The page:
This isn’t easy. In fact of all the things in this list it’s probably the thing I struggle with most and it’s also probably the thing I get most frustrated about because I have no clue how to beat it.
15. Be disciplined
You’ll never get what you want done in life without being disciplined in some way. Without a bit of discipline you’ll spend most of your time doing what’s easy.
When I was growing up I used to read a lot. When I got to my twenties what I was reading changed from books to websites. The last couple of years I’ve been actively trying to reverse that change. I still read blogs, but I’m picky about which ones and I make a lot more effort to read books (and my bible). Books have more substance. They’ve taken hundreds of hours to write, been refined over and are written by people who are experts about the topic they’re on.
Think about things. Think about topics of importance, take time to dwell on them and to understand them.
18. Don’t apologise for who you are
You’re who you are because God made you that way, don’t be ashamed of that.
I’m thirty and have grey hair. I’ve never once, despite the recommendations of some of the youth I’ve worked with on beach mission in Wales, been tempted to dye it. God made me and He said I was “very good”. Why would I try and change that?
19. Drink lots of water
The last couple of months I’ve consciously been trying to drink more water. It’s had an interesting effect, I’ve felt more alert and able to concentrate much better. My skin has been clearer and I’ve lost weight as well.
20. Stop checking Facebook at every available opportunity
Just don’t. Your life will be better off without the constant stream of people filtering their lives to make themselves feel better.
21. Keep a journal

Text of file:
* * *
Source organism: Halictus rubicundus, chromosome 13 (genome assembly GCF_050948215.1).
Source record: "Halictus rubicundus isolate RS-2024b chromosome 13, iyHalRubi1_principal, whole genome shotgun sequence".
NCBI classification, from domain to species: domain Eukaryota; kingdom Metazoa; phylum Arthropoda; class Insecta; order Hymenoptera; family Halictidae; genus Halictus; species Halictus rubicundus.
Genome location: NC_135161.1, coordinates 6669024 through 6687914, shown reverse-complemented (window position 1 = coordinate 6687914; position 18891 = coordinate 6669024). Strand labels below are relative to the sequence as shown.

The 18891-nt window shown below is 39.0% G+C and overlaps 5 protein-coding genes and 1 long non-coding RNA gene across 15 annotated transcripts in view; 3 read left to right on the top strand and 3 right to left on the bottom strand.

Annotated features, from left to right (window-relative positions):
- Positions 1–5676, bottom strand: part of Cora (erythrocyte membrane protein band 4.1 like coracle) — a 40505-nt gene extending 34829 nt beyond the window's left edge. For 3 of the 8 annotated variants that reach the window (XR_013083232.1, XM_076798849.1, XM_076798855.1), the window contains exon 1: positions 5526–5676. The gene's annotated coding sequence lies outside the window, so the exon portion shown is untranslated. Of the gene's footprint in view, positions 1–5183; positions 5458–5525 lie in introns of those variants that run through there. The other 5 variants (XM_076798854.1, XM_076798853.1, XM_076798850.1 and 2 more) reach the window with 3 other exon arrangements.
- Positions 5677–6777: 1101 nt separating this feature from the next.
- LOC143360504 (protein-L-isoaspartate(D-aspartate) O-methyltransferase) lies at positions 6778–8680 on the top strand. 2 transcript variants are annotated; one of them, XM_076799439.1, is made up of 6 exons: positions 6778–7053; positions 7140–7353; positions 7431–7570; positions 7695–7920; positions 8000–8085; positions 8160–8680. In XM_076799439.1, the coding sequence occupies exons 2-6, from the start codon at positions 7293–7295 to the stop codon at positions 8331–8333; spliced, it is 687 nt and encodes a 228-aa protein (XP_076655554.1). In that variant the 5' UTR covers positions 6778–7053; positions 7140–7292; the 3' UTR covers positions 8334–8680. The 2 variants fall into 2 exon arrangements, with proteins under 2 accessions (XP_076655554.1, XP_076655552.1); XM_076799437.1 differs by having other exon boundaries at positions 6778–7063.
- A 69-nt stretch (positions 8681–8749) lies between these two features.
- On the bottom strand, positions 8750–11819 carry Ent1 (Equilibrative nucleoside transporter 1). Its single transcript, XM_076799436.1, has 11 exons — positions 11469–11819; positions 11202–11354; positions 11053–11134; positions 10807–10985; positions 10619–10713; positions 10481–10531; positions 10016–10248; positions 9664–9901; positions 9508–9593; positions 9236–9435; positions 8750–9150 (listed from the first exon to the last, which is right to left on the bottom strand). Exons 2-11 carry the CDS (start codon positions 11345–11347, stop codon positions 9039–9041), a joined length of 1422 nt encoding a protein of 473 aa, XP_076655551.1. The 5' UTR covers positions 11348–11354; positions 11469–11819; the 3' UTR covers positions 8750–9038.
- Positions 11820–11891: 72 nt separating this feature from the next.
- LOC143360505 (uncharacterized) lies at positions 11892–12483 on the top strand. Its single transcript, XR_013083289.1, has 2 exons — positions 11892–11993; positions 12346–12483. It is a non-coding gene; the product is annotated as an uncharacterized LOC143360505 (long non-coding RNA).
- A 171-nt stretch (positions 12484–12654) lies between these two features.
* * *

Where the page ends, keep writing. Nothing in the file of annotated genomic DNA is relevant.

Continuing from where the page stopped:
I wish someone had encouraged me at the age of 20 to keep a near daily journal. There have been several spells over the last few years where I’ve kept a journal. Most of those times have been to help me through difficult times. One day I might read them, but I’d much rather read them and be reminded of happy times and fun times that will help me when I’m going through the difficult times.
22. Speak to your friends
That might seem like something that goes without saying, but bare with me.
We live in a world that relies on technology so much that it’s tempting to fall into the trap that it’s the best method of communication. My best mate lives 4 hours drive away, in fact for the 9 years that I’ve known him we’ve only lived in the same place for 2 years. Had we just relied on technology (Facebook, Twitter, Instagram and the odd text) to keep in touch we likely wouldn’t still be the friends we are.
Friendships can only be maintained over a distance by putting in effort to speak regularly. Pick up the phone and give your friends a call. Speak to them.
Find people who make you laugh. Find people who will laugh with (at) you when you do something stupid. Find people who will do things stupid that you can laugh with (at).
Don’t just sit on your backside all day, get the endorphins going. Get on your bike, go for a run, walk really quick, whatever, just exercise.
You spend time with friends, so spend time with God.
26. Have perspective
Don’t just look down at your feet. If you’re so focussed on the now, you’ll forget what’s been and miss what’s to come.
Look up. Look back. Look forward.
This was the phrase I ended the student bible study with last week.
Look up at God because you belong to Him for He bought you at great cost.
Look back at Christ and remember what He did for you on the cross.
Look forward to the day when Christ will return in glory.
Get enough sleep. If I don’t get enough sleep I get tired (well duh). I can’t concentrate on my work, I lose focus when talking to friends, it affects me in many other ways and I see it in others as well.
28. Organise yourself
Make lists or use a todo app, but do whatever it takes for you to be organised. You’ll never do all the things you want to do if you don’t know what you’ve got to do.
29. Shoulders back, head up